Outside of his family, John Billin’s two biggest passions are golf and music.
Before diving into a career in golf, where he worked as both head professional and general manager at Los Robles Golf Course, Billin worked as a stereo installer.
Billin’s newest venture combines his love for golf with his appreciation of music.
Four years ago, Billin was taking part in a weekly game at Los Robles where a group of golfers play the same hole at the same time.
Part of the enjoyment for Billin was most of the players used their iPhone or other MP3 devices to play music.
Billin and his friend, Garrett Ozar, started kicking around ideas for a Bluetooth speaker that could be temporarily mounted on a golf cart.
With $10,000 of Billon’s money and money from Ozar, they got a prototype built, which they initially called Golf Beats but eventually changed to Ampcaddy.
After initial market testing showed promise, the two put together a limited inventory of their new speaker, which they sold out in less than two months.
“The response was great but there were some growing pains,” Billin said. “There were breakage issues on the neck portion that holds the speaker so we knew we needed to do a redesign.
“Neither of us had the financial resources to do that, so we went looking for investors or a silent partner.”
Enter Billin’s friend Seth Staszower, a successful businessman who had started and flipped several start-up businesses. Staszower liked the idea enough to buy the majority interest in the company from Billin and Ozar nine months ago.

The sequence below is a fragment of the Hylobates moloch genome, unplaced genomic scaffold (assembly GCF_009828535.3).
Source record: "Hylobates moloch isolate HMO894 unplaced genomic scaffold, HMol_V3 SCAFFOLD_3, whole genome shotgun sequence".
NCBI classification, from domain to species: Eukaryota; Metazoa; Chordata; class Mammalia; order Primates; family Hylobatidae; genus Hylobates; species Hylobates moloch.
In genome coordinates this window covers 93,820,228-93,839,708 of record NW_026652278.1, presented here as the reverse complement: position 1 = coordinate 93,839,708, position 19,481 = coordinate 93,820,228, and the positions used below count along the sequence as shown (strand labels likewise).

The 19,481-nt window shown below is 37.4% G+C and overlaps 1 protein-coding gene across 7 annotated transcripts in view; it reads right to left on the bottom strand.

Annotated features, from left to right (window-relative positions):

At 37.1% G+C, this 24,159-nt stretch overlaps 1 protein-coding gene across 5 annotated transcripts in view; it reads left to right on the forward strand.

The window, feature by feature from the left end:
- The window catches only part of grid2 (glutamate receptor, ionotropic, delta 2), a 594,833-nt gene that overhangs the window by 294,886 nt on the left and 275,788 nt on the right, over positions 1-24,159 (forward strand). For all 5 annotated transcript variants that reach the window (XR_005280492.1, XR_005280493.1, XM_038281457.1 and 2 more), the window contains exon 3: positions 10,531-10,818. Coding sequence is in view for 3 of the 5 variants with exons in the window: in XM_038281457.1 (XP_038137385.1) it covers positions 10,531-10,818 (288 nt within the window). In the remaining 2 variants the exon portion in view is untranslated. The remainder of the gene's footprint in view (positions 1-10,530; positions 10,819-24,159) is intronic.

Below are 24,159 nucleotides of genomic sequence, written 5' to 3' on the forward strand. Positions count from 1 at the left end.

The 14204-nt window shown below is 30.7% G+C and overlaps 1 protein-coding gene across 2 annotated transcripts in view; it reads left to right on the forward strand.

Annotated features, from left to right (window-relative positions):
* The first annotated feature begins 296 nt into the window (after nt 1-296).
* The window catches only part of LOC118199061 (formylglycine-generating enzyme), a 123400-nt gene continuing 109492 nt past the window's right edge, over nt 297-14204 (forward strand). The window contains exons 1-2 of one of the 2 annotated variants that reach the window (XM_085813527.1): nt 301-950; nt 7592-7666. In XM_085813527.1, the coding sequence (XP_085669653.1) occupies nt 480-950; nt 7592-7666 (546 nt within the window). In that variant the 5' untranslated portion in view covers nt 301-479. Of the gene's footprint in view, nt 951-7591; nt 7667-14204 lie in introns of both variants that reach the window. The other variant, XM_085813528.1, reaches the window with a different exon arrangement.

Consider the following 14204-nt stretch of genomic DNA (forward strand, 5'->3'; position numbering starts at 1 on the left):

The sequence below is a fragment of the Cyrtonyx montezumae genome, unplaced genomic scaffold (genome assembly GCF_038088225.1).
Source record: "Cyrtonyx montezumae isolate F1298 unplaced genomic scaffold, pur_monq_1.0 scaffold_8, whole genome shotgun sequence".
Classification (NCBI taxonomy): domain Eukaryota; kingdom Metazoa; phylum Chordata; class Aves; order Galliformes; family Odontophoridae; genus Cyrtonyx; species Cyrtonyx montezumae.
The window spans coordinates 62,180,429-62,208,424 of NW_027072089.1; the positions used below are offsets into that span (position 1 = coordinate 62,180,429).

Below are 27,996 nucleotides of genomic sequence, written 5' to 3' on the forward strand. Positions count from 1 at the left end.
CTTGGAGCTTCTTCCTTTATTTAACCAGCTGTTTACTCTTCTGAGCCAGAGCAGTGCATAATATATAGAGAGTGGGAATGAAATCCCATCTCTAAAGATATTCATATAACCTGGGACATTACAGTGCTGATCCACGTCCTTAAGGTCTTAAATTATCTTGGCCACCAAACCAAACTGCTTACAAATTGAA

Billin stayed involved with a smaller percentage of the company and got involved in the redesign process.
They hired engineers and improved the sound quality, durability and even changed the logo a bit. They relaunched the new Ampcaddy two months ago —and business has been brisk.
Staszower was going to rent office space and hire someone to market through social media.
“I didn’t want us to spend extra money so I told Seth I could keep building speakers after work (at Los Robles) and I could do the social media stuff then as well,” Billin said. “He felt like I was burning candle at both ends.
“The next morning I woke up to an offer letter from Seth giving me a bigger share of the company back and a salary and some other things. Getting the chance to be more involved and have some income coming in was too good a chance to pass up.”
Billin stepped down as general manager at Los Robles to devote his full attention to Ampcaddy’s growth.
During Billin’s tenure as general manager, Los Robles experienced much growth and change, including the redesign and the building of the Gardens entertainment area.
Under his leadership, the course’s food and beverage business increased by $1 million. Leaving a place and an industry he had devoted so much effort into was not an easy decision.
“I loved my job at Los Robles and it was big part of my life,” Billin said. “But I felt like if Ampcaddy failed I would have looked back and wondered if it would have succeeded had I gotten on board.
“And if it was a success, I would have wished I was part of it. So making the jump was something I had to do. And I feel like it’s the best decision I could have made.”
Billin’s belief there is a place for music on the course comes from his experience in the industry. He said during his time at Spanish Hills Country Club many members had stereo units in their private golf carts.
The Ampcaddy allows golfers without their own cart to be able to attach a Bluetooth speaker easily and have it play at a volume where only the players in the group can enjoy. It swivels 180 degrees so golfers can point directly at them no matter where they are. It can also be attached to a pull cart or golf board as well.
“We need to make golf more fun, more inviting for people, and what better way than starting with music,” Billin said. “I want to build a brand associated with golf that makes the game more fun, more social and brings new people to our sport.”
Ampcaddy sells for $129 and can be purchased at www.ampcaddy.com.